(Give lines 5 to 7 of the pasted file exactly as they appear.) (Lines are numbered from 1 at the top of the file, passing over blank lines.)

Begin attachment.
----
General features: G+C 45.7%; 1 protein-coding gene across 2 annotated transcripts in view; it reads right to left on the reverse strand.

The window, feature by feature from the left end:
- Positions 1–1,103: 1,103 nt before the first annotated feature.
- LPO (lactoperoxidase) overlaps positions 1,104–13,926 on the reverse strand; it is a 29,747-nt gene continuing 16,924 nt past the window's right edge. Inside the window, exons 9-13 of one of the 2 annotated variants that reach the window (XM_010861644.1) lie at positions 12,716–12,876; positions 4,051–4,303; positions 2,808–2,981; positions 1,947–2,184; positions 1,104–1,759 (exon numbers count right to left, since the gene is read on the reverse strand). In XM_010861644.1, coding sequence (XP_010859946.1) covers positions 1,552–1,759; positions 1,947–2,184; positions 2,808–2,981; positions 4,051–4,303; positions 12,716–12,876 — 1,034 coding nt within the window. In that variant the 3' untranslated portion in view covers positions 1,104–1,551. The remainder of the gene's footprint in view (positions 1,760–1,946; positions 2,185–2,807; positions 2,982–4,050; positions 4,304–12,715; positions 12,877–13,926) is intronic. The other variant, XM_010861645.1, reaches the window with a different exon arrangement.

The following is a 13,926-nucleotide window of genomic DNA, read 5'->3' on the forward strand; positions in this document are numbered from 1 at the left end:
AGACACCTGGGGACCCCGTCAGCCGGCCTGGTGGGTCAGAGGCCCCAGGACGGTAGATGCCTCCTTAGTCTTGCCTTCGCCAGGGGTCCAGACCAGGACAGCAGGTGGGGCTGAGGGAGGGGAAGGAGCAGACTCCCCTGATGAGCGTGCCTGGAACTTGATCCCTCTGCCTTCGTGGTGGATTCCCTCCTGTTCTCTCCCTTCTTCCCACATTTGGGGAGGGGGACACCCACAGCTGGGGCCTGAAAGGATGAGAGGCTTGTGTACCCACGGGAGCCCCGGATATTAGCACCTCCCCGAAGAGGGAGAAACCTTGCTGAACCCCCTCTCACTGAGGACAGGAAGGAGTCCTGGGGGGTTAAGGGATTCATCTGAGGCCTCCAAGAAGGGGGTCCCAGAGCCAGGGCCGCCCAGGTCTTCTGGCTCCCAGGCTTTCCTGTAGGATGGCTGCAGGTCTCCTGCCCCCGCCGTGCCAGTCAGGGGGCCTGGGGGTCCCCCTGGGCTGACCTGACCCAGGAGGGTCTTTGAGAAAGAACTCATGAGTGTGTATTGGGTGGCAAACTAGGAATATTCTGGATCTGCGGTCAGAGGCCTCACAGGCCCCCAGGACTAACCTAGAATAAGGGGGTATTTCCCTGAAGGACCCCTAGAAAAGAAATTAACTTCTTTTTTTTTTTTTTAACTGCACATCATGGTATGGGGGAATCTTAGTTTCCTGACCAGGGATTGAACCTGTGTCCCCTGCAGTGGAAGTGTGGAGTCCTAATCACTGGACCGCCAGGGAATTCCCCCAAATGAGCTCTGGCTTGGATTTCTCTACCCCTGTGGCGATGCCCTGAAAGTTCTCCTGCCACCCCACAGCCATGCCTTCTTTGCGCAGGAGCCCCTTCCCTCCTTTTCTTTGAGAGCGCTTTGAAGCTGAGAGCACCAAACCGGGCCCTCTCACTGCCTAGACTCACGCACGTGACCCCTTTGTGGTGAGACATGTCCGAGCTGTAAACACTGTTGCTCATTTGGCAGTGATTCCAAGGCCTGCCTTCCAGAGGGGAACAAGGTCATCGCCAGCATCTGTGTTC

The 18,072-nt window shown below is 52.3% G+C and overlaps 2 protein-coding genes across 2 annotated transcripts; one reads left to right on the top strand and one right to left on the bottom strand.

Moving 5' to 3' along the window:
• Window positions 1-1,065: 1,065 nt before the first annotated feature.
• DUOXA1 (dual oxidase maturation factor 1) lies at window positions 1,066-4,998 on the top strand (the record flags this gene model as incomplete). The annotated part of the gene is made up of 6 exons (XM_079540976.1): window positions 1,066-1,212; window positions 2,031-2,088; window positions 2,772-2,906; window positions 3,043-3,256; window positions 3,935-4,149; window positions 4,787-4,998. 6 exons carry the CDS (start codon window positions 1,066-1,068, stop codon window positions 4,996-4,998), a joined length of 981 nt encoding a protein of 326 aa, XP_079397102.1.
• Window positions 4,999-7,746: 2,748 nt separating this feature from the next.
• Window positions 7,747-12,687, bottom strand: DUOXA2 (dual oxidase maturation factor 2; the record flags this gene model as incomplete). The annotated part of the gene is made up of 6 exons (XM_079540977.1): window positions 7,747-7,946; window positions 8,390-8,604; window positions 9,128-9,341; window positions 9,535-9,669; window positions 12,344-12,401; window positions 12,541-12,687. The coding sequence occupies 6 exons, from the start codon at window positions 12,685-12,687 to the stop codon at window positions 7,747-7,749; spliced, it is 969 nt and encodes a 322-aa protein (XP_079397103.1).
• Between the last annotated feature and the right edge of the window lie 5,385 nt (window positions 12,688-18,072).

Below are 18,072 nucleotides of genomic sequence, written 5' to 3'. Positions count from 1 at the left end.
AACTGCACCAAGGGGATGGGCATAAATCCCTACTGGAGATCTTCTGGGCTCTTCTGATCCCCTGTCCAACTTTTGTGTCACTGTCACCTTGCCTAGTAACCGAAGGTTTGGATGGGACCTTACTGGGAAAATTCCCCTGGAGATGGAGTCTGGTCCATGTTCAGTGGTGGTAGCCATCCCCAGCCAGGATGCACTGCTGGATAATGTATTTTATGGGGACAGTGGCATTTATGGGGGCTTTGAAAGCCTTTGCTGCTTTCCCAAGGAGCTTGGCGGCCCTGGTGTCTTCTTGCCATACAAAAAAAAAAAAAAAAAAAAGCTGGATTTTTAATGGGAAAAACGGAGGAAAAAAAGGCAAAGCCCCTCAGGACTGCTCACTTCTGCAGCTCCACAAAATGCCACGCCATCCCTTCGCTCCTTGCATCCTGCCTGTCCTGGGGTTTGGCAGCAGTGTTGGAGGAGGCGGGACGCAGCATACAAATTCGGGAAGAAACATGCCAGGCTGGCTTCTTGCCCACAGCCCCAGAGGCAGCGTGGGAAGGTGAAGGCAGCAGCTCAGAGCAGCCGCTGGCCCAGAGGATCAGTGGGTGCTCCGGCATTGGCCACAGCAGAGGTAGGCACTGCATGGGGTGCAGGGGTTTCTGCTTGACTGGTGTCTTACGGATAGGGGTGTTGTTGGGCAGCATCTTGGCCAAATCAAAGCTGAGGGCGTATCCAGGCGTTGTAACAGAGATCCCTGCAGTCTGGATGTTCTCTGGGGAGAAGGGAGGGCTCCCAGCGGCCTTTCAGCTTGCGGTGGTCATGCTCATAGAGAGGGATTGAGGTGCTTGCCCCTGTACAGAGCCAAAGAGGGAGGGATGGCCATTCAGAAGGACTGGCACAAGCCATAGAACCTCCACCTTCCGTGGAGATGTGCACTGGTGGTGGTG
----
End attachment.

The following is a 13,926-nucleotide window of genomic DNA, read 5'->3' on the forward strand; positions in this document are numbered from 1 at the left end:
AGACACCTGGGGACCCCGTCAGCCGGCCTGGTGGGTCAGAGGCCCCAGGACGGTAGATGCCTCCTTAGTCTTGCCTTCGCCAGGGGTCCAGACCAGGACAGCAGGTGGGGCTGAGGGAGGGGAAGGAGCAGACTCCCCTGATGAGCGTGCCTGGAACTTGATCCCTCTGCCTTCGTGGTGGATTCCCTCCTGTTCTCTCCCTTCTTCCCACATTTGGGGAGGGGGACACCCACAGCTGGGGCCTGAAAGGATGAGAGGCTTGTGTACCCACGGGAGCCCCGGATATTAGCACCTCCCCGAAGAGGGAGAAACCTTGCTGAACCCCCTCTCACTGAGGACAGGAAGGAGTCCTGGGGGGTTAAGGGATTCATCTGAGGCCTCCAAGAAGGGGGTCCCAGAGCCAGGGCCGCCCAGGTCTTCTGGCTCCCAGGCTTTCCTGTAGGATGGCTGCAGGTCTCCTGCCCCCGCCGTGCCAGTCAGGGGGCCTGGGGGTCCCCCTGGGCTGACCTGACCCAGGAGGGTCTTTGAGAAAGAACTCATGAGTGTGTATTGGGTGGCAAACTAGGAATATTCTGGATCTGCGGTCAGAGGCCTCACAGGCCCCCAGGACTAACCTAGAATAAGGGGGTATTTCCCTGAAGGACCCCTAGAAAAGAAATTAACTTCTTTTTTTTTTTTTTAACTGCACATCATGGTATGGGGGAATCTTAGTTTCCTGACCAGGGATTGAACCTGTGTCCCCTGCAGTGGAAGTGTGGAGTCCTAATCACTGGACCGCCAGGGAATTCCCCCAAATGAGCTCTGGCTTGGATTTCTCTACCCCTGTGGCGATGCCCTGAAAGTTCTCCTGCCACCCCACAGCCATGCCTTCTTTGCGCAGGAGCCCCTTCCCTCCTTTTCTTTGAGAGCGCTTTGAAGCTGAGAGCACCAAACCGGGCCCTCTCACTGCCTAGACTCACGCACGTGACCCCTTTGTGGTGAGACATGTCCGAGCTGTAAACACTGTTGCTCATTTGGCAGTGATTCCAAGGCCTGCCTTCCAGAGGGGAACAAGGTCATCGCCAGCATCTGTGTTC

The 18,072-nt window shown below is 52.3% G+C and overlaps 2 protein-coding genes across 2 annotated transcripts; one reads left to right on the top strand and one right to left on the bottom strand.